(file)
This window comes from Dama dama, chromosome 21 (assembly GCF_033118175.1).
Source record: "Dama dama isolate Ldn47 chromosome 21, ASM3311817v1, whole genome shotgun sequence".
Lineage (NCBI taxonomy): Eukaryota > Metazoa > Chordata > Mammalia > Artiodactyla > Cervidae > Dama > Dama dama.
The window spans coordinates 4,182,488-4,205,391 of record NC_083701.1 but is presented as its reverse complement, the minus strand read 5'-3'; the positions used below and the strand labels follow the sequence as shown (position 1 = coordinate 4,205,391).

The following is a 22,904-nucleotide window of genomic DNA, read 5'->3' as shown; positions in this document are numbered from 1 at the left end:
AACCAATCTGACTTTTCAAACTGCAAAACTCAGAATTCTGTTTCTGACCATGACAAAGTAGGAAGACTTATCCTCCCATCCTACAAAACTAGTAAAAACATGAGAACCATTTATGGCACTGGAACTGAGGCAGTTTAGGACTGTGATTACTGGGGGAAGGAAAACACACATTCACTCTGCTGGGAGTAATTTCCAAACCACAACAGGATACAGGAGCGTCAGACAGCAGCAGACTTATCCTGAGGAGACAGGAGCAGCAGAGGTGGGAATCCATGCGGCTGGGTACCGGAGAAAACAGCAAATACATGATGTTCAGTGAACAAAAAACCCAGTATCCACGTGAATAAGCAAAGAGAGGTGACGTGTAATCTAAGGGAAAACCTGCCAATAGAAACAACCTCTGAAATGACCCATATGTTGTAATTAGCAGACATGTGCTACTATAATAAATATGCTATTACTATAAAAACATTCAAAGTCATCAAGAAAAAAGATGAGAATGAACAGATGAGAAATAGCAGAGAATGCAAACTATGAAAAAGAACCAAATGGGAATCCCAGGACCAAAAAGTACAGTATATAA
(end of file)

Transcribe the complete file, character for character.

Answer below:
This window comes from Dama dama, chromosome 21 (assembly GCF_033118175.1).
Source record: "Dama dama isolate Ldn47 chromosome 21, ASM3311817v1, whole genome shotgun sequence".
Lineage (NCBI taxonomy): Eukaryota > Metazoa > Chordata > Mammalia > Artiodactyla > Cervidae > Dama > Dama dama.
The window spans coordinates 4,182,488-4,205,391 of record NC_083701.1 but is presented as its reverse complement, the minus strand read 5'-3'; the positions used below and the strand labels follow the sequence as shown (position 1 = coordinate 4,205,391).

The following is a 22,904-nucleotide window of genomic DNA, read 5'->3' as shown; positions in this document are numbered from 1 at the left end:
AACCAATCTGACTTTTCAAACTGCAAAACTCAGAATTCTGTTTCTGACCATGACAAAGTAGGAAGACTTATCCTCCCATCCTACAAAACTAGTAAAAACATGAGAACCATTTATGGCACTGGAACTGAGGCAGTTTAGGACTGTGATTACTGGGGGAAGGAAAACACACATTCACTCTGCTGGGAGTAATTTCCAAACCACAACAGGATACAGGAGCGTCAGACAGCAGCAGACTTATCCTGAGGAGACAGGAGCAGCAGAGGTGGGAATCCATGCGGCTGGGTACCGGAGAAAACAGCAAATACATGATGTTCAGTGAACAAAAAACCCAGTATCCACGTGAATAAGCAAAGAGAGGTGACGTGTAATCTAAGGGAAAACCTGCCAATAGAAACAACCTCTGAAATGACCCATATGTTGTAATTAGCAGACATGTGCTACTATAATAAATATGCTATTACTATAAAAACATTCAAAGTCATCAAGAAAAAAGATGAGAATGAACAGATGAGAAATAGCAGAGAATGCAAACTATGAAAAAGAACCAAATGGGAATCCCAGGACCAAAAAGTACAGTATATAA